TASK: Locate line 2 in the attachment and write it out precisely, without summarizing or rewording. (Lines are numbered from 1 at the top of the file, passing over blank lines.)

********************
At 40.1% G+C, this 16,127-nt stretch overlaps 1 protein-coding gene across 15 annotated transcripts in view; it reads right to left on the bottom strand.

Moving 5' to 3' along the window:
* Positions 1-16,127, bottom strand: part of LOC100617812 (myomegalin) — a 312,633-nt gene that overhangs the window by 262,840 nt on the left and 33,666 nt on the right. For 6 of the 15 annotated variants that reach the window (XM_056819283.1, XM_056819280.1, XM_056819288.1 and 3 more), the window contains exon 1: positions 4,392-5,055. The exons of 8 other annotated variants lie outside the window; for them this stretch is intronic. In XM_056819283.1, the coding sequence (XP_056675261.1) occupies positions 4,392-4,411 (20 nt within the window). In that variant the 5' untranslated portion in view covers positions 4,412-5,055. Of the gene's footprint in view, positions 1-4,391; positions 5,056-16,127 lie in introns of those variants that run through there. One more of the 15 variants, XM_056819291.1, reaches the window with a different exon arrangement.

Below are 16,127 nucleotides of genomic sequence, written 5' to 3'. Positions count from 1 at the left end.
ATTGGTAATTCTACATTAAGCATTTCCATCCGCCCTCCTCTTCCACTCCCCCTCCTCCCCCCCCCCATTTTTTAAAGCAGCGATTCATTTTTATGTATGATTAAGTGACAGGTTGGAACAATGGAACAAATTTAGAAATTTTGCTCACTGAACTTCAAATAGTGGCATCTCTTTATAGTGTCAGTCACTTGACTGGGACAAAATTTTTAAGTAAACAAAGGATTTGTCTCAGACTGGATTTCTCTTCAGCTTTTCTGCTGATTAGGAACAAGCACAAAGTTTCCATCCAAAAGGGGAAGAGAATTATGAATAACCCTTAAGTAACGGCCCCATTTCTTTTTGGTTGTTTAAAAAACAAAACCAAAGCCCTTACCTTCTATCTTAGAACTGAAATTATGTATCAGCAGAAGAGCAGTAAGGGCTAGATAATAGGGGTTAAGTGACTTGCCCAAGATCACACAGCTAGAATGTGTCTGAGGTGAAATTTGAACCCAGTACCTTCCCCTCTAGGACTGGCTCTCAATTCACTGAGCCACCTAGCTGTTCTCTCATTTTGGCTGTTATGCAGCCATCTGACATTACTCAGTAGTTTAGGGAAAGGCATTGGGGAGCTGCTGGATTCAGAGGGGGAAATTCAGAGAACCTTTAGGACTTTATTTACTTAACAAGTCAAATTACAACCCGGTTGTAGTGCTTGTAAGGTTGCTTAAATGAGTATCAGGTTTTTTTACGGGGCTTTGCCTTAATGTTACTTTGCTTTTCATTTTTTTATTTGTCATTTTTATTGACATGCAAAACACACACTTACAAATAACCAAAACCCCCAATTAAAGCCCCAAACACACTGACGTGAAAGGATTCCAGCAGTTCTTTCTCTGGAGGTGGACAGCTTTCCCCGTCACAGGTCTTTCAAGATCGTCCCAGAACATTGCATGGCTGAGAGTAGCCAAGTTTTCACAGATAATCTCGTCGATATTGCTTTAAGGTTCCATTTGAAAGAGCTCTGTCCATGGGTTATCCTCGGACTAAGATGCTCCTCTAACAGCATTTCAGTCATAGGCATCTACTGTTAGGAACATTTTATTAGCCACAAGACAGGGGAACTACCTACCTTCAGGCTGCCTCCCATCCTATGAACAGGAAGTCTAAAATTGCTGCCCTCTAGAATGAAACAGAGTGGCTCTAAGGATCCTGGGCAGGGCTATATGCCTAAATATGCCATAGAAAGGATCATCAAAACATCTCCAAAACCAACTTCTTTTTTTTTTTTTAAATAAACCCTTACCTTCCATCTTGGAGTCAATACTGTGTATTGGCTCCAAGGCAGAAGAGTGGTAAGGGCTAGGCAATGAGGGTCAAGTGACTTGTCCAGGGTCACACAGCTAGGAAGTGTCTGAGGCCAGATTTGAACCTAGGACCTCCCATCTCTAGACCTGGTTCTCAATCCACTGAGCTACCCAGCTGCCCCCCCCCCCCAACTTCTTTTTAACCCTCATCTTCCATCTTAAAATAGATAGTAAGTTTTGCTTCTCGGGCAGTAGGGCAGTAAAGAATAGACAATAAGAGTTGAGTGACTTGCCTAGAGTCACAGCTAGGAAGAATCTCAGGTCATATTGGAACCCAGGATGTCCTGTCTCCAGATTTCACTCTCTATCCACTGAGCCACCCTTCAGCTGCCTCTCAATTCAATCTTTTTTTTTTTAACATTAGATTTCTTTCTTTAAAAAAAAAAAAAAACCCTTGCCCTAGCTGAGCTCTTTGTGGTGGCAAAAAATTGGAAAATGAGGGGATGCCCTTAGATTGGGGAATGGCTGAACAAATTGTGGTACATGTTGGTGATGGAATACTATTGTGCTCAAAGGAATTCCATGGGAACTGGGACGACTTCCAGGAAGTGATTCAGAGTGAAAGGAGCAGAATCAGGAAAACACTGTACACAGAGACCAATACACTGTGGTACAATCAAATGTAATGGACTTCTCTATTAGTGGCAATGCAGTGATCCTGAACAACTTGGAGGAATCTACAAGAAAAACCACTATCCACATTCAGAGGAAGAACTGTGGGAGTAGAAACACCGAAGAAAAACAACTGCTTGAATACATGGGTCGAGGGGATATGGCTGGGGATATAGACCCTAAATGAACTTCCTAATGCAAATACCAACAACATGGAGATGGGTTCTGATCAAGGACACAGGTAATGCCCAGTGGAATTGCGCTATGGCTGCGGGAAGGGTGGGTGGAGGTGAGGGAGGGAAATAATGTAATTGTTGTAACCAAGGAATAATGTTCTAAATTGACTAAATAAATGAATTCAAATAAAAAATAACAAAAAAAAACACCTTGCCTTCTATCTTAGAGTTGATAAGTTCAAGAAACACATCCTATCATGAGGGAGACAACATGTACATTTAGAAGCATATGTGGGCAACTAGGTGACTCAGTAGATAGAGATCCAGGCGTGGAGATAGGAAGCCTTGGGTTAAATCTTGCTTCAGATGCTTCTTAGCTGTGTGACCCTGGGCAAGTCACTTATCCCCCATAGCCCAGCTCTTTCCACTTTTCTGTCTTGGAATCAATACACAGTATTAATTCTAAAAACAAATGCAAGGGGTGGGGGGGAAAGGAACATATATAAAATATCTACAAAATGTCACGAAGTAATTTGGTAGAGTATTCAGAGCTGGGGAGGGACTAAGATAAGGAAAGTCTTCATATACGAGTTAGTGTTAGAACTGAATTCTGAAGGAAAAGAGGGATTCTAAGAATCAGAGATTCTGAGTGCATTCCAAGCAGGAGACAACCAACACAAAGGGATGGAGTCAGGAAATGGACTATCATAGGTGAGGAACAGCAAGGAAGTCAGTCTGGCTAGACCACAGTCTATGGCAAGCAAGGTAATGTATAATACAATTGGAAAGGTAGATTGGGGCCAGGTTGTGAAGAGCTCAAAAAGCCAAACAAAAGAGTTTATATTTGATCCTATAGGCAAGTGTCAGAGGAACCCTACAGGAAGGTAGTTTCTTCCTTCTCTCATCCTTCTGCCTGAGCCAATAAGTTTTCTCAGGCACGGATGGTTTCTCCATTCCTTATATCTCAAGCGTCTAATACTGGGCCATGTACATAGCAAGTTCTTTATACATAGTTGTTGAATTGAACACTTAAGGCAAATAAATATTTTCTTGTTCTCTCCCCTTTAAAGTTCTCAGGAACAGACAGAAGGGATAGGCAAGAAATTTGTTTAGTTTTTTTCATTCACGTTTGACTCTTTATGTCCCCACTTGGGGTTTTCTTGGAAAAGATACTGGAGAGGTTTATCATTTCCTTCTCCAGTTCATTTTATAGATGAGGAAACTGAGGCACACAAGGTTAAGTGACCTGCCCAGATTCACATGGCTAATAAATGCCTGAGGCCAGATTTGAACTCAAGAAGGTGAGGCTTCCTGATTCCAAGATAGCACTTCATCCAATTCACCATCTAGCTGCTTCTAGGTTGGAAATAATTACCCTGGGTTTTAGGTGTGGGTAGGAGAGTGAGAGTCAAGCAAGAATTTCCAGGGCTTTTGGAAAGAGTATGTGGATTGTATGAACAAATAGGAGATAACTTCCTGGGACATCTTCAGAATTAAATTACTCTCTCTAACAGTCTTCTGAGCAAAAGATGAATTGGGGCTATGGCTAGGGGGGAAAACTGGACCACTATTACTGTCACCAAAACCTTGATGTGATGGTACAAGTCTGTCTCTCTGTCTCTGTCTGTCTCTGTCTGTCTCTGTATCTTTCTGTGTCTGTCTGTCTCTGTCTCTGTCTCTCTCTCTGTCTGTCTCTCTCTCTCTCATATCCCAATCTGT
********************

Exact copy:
Moving 5' to 3' along the window: